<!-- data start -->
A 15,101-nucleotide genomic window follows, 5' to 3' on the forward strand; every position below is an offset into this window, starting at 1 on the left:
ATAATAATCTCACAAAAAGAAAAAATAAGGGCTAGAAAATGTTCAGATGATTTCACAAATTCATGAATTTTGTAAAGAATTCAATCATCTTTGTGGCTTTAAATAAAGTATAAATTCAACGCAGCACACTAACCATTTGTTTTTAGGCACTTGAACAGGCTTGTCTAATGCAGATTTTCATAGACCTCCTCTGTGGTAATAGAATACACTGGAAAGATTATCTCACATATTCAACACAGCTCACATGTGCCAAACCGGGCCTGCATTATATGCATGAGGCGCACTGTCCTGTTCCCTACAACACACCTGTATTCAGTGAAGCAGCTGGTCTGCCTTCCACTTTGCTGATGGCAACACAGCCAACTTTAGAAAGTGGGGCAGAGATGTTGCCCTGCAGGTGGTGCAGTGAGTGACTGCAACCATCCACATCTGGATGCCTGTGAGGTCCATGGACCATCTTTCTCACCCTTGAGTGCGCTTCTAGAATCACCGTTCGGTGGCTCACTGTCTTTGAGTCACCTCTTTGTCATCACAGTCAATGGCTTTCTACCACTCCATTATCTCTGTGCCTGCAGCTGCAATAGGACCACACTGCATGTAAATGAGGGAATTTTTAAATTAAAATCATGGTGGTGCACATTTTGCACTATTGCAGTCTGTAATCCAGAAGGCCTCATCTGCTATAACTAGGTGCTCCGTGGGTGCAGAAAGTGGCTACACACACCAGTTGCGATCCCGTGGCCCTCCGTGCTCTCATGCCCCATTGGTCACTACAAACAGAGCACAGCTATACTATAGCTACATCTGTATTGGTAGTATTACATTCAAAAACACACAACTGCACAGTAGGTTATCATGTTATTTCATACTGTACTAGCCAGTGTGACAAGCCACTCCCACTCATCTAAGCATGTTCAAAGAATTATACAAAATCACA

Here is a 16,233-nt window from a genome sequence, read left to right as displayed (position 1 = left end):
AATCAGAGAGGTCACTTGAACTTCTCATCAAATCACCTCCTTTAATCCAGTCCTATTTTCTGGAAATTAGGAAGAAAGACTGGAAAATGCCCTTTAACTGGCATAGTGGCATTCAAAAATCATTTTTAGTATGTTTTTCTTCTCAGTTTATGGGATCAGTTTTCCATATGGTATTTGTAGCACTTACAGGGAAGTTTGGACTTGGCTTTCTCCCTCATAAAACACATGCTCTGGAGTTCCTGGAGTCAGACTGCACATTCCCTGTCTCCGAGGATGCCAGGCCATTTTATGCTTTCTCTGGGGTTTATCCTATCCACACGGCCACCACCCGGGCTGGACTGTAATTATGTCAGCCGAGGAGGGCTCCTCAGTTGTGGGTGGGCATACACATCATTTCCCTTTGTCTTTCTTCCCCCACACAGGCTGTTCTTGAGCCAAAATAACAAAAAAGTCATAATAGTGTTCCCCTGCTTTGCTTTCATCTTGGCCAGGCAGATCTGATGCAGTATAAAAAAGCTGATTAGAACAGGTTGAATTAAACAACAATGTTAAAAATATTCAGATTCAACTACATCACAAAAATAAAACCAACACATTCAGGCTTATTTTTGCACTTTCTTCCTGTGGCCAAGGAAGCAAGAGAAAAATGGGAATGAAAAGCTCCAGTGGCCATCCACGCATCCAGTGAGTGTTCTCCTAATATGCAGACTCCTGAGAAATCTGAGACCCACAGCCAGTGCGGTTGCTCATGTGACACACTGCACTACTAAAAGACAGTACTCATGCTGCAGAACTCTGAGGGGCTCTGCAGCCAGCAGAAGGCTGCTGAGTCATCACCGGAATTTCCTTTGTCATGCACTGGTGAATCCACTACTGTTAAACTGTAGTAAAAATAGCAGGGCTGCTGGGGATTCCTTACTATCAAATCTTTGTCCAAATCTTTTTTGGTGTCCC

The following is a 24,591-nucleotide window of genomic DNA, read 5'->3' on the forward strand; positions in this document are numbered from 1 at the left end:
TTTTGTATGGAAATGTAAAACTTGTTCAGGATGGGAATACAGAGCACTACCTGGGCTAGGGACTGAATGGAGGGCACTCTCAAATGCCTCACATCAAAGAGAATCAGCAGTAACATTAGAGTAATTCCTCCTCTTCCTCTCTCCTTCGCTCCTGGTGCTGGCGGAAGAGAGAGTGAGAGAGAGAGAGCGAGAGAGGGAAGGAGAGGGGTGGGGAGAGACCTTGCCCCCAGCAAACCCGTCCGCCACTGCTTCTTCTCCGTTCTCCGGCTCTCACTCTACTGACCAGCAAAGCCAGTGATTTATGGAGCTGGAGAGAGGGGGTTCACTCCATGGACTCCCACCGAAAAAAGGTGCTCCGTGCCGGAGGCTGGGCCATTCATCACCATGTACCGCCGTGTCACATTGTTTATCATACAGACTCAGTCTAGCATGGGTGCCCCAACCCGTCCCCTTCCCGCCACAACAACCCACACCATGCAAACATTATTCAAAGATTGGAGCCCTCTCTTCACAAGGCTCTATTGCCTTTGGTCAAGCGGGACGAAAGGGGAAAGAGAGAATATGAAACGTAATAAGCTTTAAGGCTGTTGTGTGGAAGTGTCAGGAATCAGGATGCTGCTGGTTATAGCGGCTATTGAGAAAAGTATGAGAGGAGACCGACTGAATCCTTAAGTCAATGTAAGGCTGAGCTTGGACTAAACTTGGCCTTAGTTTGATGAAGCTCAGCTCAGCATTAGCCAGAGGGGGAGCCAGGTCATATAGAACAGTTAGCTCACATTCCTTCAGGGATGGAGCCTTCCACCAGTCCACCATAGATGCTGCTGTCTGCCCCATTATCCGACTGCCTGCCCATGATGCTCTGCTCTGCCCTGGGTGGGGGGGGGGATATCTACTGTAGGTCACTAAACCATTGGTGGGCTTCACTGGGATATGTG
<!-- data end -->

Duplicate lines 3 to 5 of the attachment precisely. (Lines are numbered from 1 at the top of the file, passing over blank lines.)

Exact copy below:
Here is a 16,233-nt window from a genome sequence, read left to right as displayed (position 1 = left end):
AATCAGAGAGGTCACTTGAACTTCTCATCAAATCACCTCCTTTAATCCAGTCCTATTTTCTGGAAATTAGGAAGAAAGACTGGAAAATGCCCTTTAACTGGCATAGTGGCATTCAAAAATCATTTTTAGTATGTTTTTCTTCTCAGTTTATGGGATCAGTTTTCCATATGGTATTTGTAGCACTTACAGGGAAGTTTGGACTTGGCTTTCTCCCTCATAAAACACATGCTCTGGAGTTCCTGGAGTCAGACTGCACATTCCCTGTCTCCGAGGATGCCAGGCCATTTTATGCTTTCTCTGGGGTTTATCCTATCCACACGGCCACCACCCGGGCTGGACTGTAATTATGTCAGCCGAGGAGGGCTCCTCAGTTGTGGGTGGGCATACACATCATTTCCCTTTGTCTTTCTTCCCCCACACAGGCTGTTCTTGAGCCAAAATAACAAAAAAGTCATAATAGTGTTCCCCTGCTTTGCTTTCATCTTGGCCAGGCAGATCTGATGCAGTATAAAAAAGCTGATTAGAACAGGTTGAATTAAACAACAATGTTAAAAATATTCAGATTCAACTACATCACAAAAATAAAACCAACACATTCAGGCTTATTTTTGCACTTTCTTCCTGTGGCCAAGGAAGCAAGAGAAAAATGGGAATGAAAAGCTCCAGTGGCCATCCACGCATCCAGTGAGTGTTCTCCTAATATGCAGACTCCTGAGAAATCTGAGACCCACAGCCAGTGCGGTTGCTCATGTGACACACTGCACTACTAAAAGACAGTACTCATGCTGCAGAACTCTGAGGGGCTCTGCAGCCAGCAGAAGGCTGCTGAGTCATCACCGGAATTTCCTTTGTCATGCACTGGTGAATCCACTACTGTTAAACTGTAGTAAAAATAGCAGGGCTGCTGGGGATTCCTTACTATCAAATCTTTGTCCAAATCTTTTTTGGTGTCCC

The following is a 24,591-nucleotide window of genomic DNA, read 5'->3' on the forward strand; positions in this document are numbered from 1 at the left end: